Key control parameters and their impact

Vibration frequency

The vibration frequency greatly influences ballast behaviour. The DGS usually works at a frequency between 25 and 35 Hz, depending on the worksite and superstructure condition. This range enables optimal compaction while fully controlling settlement. It is possible to infinitely control the frequency via the rotational speed of the unbalanced masses.

In case of work units with constant imbalance, the rotational speed additionally affects the impact force thus influencing the vibration amplitude. By gradually reducing or increasing not only the load, but also the vibration frequency, the work units achieve smooth transitions at the beginning and end of construction sites and bridges. By contrast, work units with variable imbalance (Variable Impact Force) allow for impact force control regardless of the frequency.

Impact force

The dynamic impact force is the oscillating, horizontal force generated by the unbalanced masses. It affects the compaction energy introduced and is the one parameter that affects track settlement the most.

In case of work units with constant imbalance, the impact force can only be controlled via the vibration frequency. That is why the variable imbalance (Variable Impact Force) has been developed. It enables infinite control of the impact force between 0 % and 100 % regardless of the frequency. This is achieved via a hydraulically adjustable eccentricity of the unbalanced masses.

m ... Unbalanced mass [kg]

r ... Eccentricity [m]

f ... Vibration frequency [Hz]

Fdyn ... Dynamic impact force [N]

Advantages of the Variable Impact Force

  • Full controllability of the impact force
  • Ramping-up to the desired frequency with no vibrations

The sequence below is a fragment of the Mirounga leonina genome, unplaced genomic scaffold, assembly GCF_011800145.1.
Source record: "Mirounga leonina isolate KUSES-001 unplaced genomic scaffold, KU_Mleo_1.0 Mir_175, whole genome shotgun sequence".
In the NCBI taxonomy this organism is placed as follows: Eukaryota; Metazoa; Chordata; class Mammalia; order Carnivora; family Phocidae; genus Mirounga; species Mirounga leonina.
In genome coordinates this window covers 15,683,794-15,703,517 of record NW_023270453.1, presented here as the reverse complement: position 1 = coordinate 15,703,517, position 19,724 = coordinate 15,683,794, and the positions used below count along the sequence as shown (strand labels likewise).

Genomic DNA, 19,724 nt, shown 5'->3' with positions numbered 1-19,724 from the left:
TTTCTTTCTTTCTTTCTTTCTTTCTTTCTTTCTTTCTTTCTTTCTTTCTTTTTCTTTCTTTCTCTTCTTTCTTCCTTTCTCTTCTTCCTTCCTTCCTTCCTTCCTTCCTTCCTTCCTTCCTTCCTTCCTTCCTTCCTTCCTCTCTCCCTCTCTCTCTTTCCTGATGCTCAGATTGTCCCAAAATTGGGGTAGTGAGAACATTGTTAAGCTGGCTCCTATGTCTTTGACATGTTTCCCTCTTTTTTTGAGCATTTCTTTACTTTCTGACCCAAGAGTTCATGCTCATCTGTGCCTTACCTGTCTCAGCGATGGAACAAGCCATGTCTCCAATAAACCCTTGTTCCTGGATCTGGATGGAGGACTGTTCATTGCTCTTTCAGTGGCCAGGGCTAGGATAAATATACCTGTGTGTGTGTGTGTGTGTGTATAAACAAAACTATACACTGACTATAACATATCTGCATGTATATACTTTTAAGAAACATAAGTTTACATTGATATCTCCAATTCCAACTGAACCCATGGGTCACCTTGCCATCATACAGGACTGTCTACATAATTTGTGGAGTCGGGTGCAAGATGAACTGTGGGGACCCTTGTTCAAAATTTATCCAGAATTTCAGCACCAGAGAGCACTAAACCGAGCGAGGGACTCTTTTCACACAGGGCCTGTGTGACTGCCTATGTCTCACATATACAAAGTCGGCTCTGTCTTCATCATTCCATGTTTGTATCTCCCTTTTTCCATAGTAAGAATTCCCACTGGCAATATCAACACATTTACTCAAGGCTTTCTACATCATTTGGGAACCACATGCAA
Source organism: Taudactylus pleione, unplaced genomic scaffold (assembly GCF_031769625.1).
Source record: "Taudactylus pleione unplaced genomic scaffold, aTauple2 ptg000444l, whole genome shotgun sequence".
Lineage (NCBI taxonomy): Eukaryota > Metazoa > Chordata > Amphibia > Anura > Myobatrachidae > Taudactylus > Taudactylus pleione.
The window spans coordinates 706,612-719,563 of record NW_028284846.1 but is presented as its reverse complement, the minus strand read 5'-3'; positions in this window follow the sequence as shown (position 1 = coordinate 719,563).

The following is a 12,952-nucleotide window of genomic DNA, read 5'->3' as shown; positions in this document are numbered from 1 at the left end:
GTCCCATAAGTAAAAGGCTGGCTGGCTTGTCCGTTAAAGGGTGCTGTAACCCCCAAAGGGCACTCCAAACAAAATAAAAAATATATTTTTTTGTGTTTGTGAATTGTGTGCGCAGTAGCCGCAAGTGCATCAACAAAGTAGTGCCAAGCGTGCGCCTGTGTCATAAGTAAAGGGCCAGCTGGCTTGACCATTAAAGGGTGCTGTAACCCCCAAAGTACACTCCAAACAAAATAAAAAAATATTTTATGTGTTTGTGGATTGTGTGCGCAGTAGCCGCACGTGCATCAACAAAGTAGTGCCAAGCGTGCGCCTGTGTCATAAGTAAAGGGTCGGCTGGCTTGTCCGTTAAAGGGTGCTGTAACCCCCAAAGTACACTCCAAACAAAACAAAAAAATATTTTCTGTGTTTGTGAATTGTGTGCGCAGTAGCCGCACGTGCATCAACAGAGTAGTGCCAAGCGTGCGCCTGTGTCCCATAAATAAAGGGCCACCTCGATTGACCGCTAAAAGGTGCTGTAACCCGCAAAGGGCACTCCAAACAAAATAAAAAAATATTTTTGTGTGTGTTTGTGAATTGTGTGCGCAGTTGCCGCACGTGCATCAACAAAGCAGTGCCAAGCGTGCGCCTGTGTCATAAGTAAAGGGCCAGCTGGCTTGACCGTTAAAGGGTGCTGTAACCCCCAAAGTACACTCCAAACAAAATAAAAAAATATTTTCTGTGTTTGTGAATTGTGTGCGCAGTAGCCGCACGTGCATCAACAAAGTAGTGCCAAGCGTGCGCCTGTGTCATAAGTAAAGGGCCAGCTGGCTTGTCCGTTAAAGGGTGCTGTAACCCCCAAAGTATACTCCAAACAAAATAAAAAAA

• Producing continuous transitions at bridges or ramps more easily
  • Uniform results despite irregular working speed, e.g. in turnouts
  • Reduced vibration propagation in track surroundings, specifically in urban areas and areas sensitive to vibrations

Vertical load

The vertical load transmits vibrations to the ballast bed and is a vital precondition for compaction effect as well as track settlement.

In order to correct any existing superelevation defects, it is possible to control the load cylinders in such a way that every rail is applied with the corresponding optimal load. The biggest machine type has a total load of up to 356 kN (36 t).

Vertical load

Working speed

The first vibrations introduced have a far higher compaction effect than the following ones. Therefore, working speeds of up to 2,600 m/h are possible without significantly impairing the compaction effect. A double DGS unit is recommended for special conditions and for speed ranges from 1,000 m/h onwards, for example when using multiple-sleeper tamping units.

The DGS working speed mainly depends on other machines or work units, if present. Generally, a constant working speed must be ensured. If this is not feasible however, for example in case of turnouts or tamping obstacles such as signalling equipment, the Variable Impact Force enables a uniform compaction result despite varying speeds.

Working speed

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